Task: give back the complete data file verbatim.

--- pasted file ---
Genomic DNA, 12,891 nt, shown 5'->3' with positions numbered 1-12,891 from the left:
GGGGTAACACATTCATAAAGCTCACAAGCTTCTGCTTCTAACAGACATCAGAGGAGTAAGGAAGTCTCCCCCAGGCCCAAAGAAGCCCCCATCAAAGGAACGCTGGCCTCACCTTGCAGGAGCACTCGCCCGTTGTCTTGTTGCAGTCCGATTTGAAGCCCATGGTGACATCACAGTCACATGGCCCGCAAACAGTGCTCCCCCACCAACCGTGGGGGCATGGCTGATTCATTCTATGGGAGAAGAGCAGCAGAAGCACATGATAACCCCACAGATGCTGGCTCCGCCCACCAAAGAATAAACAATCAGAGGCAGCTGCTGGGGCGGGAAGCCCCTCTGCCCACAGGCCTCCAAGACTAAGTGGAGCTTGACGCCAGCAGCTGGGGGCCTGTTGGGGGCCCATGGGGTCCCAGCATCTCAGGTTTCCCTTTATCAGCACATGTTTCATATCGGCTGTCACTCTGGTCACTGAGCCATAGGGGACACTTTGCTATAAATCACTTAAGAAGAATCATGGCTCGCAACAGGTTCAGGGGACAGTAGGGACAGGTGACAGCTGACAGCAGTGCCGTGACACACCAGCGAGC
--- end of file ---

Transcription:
Genomic DNA, 12,891 nt, shown 5'->3' with positions numbered 1-12,891 from the left:
GGGGTAACACATTCATAAAGCTCACAAGCTTCTGCTTCTAACAGACATCAGAGGAGTAAGGAAGTCTCCCCCAGGCCCAAAGAAGCCCCCATCAAAGGAACGCTGGCCTCACCTTGCAGGAGCACTCGCCCGTTGTCTTGTTGCAGTCCGATTTGAAGCCCATGGTGACATCACAGTCACATGGCCCGCAAACAGTGCTCCCCCACCAACCGTGGGGGCATGGCTGATTCATTCTATGGGAGAAGAGCAGCAGAAGCACATGATAACCCCACAGATGCTGGCTCCGCCCACCAAAGAATAAACAATCAGAGGCAGCTGCTGGGGCGGGAAGCCCCTCTGCCCACAGGCCTCCAAGACTAAGTGGAGCTTGACGCCAGCAGCTGGGGGCCTGTTGGGGGCCCATGGGGTCCCAGCATCTCAGGTTTCCCTTTATCAGCACATGTTTCATATCGGCTGTCACTCTGGTCACTGAGCCATAGGGGACACTTTGCTATAAATCACTTAAGAAGAATCATGGCTCGCAACAGGTTCAGGGGACAGTAGGGACAGGTGACAGCTGACAGCAGTGCCGTGACACACCAGCGAGC